Thursday, December 27, 2007

Putting faith into action - Oregonian Opinion

Originally Published in the Oregonian November 10, 2007 10:00AM

Putting faith into action - Oregonian Opinion

My inner humanist nodded in agreement with some of Tom Krattenmaker's points in "Putting Faith Into Action."
His call for a humbler way for religion to insert itself into politics was a welcome change from the vitriol we've heard from James Dobson and others. Indeed, I share many of the ultimate goals Krattenmaker mentions and welcome this coalition's efforts to better humanity.

However, I am unconvinced by the religious grounding he uses to support the notion that this movement's gentler approach is inherently better than the negative example he cites (quoting Bible verses to support concealed weapons). He is simply advocating a less strident faith-based push toward different policy goals.

He concedes that sacred passages can't suffice as a sole basis for such legislation in our diverse society. I counter that claiming them as any basis at all puts him in the same awkward position of his rivals -- he is reduced to arguing selective interpretations of some purportedly sacred text.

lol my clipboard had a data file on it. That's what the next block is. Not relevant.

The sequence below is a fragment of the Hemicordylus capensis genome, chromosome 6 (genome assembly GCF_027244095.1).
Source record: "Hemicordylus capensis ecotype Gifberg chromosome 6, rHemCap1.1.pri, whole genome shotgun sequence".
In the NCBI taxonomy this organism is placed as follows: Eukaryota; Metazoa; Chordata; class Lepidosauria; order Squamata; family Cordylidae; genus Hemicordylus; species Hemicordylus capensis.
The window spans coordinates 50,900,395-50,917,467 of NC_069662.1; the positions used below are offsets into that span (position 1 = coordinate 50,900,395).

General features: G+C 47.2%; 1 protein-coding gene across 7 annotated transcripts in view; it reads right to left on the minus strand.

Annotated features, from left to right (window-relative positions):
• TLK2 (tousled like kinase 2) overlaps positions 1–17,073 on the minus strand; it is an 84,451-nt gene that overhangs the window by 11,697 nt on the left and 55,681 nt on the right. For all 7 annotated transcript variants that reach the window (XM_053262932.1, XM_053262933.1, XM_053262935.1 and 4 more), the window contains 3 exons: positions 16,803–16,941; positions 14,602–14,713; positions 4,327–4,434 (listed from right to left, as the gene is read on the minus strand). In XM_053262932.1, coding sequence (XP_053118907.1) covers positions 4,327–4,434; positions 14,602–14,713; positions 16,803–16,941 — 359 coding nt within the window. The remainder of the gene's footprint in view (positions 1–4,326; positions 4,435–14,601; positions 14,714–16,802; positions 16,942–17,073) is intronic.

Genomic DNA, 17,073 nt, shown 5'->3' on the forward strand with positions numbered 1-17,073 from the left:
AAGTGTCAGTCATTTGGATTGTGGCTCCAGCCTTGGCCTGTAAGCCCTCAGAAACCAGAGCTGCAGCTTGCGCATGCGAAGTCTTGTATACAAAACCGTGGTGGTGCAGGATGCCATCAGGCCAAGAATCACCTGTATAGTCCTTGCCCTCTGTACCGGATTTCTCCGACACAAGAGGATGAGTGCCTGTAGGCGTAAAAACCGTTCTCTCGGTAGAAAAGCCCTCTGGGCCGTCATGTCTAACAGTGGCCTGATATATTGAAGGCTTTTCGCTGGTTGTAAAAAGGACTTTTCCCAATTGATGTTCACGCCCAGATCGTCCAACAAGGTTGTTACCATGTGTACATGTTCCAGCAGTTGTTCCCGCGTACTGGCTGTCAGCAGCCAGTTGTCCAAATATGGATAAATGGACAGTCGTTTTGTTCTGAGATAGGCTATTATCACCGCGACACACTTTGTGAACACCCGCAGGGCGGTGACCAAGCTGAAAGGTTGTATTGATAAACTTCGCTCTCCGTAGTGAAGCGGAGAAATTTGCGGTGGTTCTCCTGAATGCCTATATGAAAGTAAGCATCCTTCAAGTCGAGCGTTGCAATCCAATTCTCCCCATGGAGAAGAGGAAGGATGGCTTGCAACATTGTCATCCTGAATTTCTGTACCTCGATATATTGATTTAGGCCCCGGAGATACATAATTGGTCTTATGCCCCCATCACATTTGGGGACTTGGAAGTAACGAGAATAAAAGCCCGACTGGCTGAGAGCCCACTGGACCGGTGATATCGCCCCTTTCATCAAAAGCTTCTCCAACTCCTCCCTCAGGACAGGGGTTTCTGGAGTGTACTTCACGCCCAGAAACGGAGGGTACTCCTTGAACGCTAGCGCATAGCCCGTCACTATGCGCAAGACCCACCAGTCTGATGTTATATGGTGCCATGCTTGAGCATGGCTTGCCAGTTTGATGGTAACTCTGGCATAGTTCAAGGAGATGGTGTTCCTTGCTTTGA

This is why defenders of Church-State separation cringe at these religious incursions into matters of government -- there can be no objective arbiter between these competing unprovable claims. Krattenmaker has sifted through the Bible's endless self-contradictory directives, distilling those bits he agrees with to arrive at his theologically-suspect notion of what should be universally agreed-upon. It strikes me that what is considered "universal" is keenly tied to one's era, upbringing and geographic locale. After all, people throughout history have been convinced that advancing the "common good" calls for the killing of adulterers, infidels, sacrificial goats, etc. For people like Pat Robertson, this has meant broadly legislating morality.

It is telling that progressive commonality is found only when these intransigent theological differences are suppressed. The activist Krattenmaker spoke with was justifiably worried about religious beliefs being watered down. The case for religious underpinning grows ever-weaker with each piece of dogma (and group identity) one has to discard to arrive at some generically articulated "universal" sentiment. The "highest-common denominator" approach Krattenmaker praises sounds to me like a call to embrace the life-affirming and planet-saving principles of humanists everywhere.

-- Chauncey Canfield

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